Get creative with Twin Cities Makers Circle

Longfellow resident, handcrafter, and entrepreneur Anna Sharratt is offering up all kinds of fun classes through her new business. In her Twin Cities Makers Circle (TCMC) classes, participants use traditional Scandinavian tools and methods to express themselves through handcraft. Maker circles are immersive handcraft classes that welcome learners of all ages and skill levels. 
Here are a couple of the varied offerings from TCMC’s spring schedule:
Intro to Green Wood Carving for Kids and their Grown-ups teaches the basics of green wood carving in a cozy atmosphere. Build skill with carving knives and grips, learn about different kinds of wood, and practice carving safety. Have fun together and leave with the confidence to keep carving at home. This three-session series is designed for kids age 8-14 and an accompanying grown-up. 
The Secret Order of the Axe & Needle is a craft club for kids that mixes techniques and materials to make fun and useful things. Projects are multi-disciplinary, and may include work with wool, wood, fabric, paint, paper, or wire. 
Sharratt said, “The atmosphere in our classes is typically creative, fun, playful, welcoming, and busy. What sets me apart from other traditional handcraft offerings is my focus on young people. Everything we need today can be bought in a store but our human urge to make, in community, persists.” 
A self-described risk-taker and adventurer, Sharratt grew up a block from Minnehaha Creek and Lake Nokomis. Camping, cross-country skiing, and climbing were all part of her childhood. Her mother was an avid knitter, and her grandfather was both a weaver and a leather worker. 
She said, “I learned as a kid how good it feels to make things with my hands. I love opening kids to the world of traditional craft – the problem-solving mindset, the confidence to try new things, and an understanding of sustainability that comes with using natural materials.” 
Significance of the circle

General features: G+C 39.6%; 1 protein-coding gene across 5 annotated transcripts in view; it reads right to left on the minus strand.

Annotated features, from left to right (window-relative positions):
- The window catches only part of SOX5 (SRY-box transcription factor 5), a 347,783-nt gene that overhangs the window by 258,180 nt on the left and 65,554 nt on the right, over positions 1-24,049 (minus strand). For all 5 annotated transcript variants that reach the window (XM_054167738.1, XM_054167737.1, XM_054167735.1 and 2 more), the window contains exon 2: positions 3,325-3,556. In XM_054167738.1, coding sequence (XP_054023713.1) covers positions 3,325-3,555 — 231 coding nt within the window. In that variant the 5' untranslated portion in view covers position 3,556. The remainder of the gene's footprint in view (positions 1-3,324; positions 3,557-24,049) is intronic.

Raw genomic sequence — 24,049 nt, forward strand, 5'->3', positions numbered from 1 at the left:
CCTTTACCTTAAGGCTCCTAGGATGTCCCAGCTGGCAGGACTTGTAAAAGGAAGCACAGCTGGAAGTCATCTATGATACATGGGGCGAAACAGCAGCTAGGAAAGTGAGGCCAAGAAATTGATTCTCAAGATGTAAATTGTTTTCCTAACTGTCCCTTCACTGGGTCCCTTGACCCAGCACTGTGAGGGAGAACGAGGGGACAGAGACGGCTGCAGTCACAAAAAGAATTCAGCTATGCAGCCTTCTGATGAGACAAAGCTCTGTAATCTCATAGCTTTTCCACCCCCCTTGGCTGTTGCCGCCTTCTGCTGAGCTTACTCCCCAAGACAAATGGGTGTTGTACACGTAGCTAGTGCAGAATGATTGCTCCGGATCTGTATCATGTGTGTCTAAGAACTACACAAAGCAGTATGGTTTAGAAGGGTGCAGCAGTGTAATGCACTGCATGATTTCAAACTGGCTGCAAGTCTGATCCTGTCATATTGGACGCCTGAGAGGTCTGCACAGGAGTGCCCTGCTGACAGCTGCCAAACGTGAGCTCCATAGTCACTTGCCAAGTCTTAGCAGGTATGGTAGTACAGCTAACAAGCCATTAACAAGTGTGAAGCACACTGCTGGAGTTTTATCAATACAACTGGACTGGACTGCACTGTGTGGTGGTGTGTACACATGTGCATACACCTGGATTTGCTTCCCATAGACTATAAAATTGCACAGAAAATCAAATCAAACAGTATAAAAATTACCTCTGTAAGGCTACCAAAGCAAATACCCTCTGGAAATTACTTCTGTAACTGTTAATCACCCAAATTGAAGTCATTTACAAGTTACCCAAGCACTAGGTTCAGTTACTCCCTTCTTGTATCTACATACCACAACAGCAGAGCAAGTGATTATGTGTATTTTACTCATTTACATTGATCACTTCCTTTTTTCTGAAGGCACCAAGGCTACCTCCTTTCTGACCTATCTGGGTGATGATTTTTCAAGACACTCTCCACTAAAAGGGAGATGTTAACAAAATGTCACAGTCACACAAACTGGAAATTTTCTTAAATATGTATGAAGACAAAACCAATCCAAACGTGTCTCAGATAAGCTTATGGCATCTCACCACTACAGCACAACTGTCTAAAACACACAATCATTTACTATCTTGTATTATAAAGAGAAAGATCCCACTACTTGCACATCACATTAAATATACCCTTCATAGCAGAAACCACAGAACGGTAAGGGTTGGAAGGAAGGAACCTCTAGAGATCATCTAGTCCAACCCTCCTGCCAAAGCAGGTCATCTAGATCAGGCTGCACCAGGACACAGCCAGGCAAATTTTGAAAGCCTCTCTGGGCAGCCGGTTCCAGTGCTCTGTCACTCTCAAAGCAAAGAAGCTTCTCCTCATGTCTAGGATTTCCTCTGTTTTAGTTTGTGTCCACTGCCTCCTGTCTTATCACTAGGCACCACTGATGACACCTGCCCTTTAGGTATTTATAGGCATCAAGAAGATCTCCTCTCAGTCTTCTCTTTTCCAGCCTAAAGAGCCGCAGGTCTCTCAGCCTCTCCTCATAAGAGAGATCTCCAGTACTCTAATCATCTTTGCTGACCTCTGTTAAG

Learning in a circle is very different from sitting in classroom rows. Sharratt’s teaching space is in the Signature Arts Building, located on a quiet residential street in southest Minneapolis. A former neighborhood grocery store, the space lends itself to the friendly informality of a maker circle. Sharratt said, “Everyone who sits in the circle becomes both a student and a teacher.”
Miles Sharratt is Anna’s seventh grade son and co-teacher. Sharratt said, ”Our co-teaching relationship evolved over the last few years. People give feedback that having Miles as the co-teacher is a powerful part of their learning experience. We plan our class outlines together. We tag team back and forth like you would with any co-teacher. We de-brief together. It’s like he’s in a really cool internship.” 
Swedish influence
An educator for more than 25 years and the founder of Free Forest School (see sidebar), Sharratt has facilitated leaning in kitchens, forests, classrooms and craft rooms. In 2022, she received the American Scandinavian Foundation’s Folk Art Fellowship. She packed up her then 10-month old daughter, and headed to Sweden for seven weeks to study youth craft instruction. 
She explained, “In Sweden, children take mandatory craft classes in school from the age of eight. When Swedish instructors come to this country, they’re surprised by the lack of craft experience they see in children and adults. My interest is in having kids try lots of different crafts, and to have this be part of their lives from a young age.” 
Learning is a process
The American Swedish Institute and North House Folk School in Grand Marais helped launch Sharratt as a handicraft teacher and business owner. She said, “Both places continue to feed me as a teacher, but casting out on my own has given me a new level of freedom.”
She continued, “The way I studied craft in Sweden, it’s used to challenge gender stereotypes, and to talk about how you can make or repair things you might otherwise buy. I’m coming at handcrafting from Scandinavian techniques, but every culture in the world has a history of figuring these things out. Traditional Scandinavian handcraft is more a means to me than an end.” 
To learn more about class offerings with Twin Cities Makers Circle, visit their website at The Signature Arts Building is located at 130 Warwick Street in southeast Minneapolis. 


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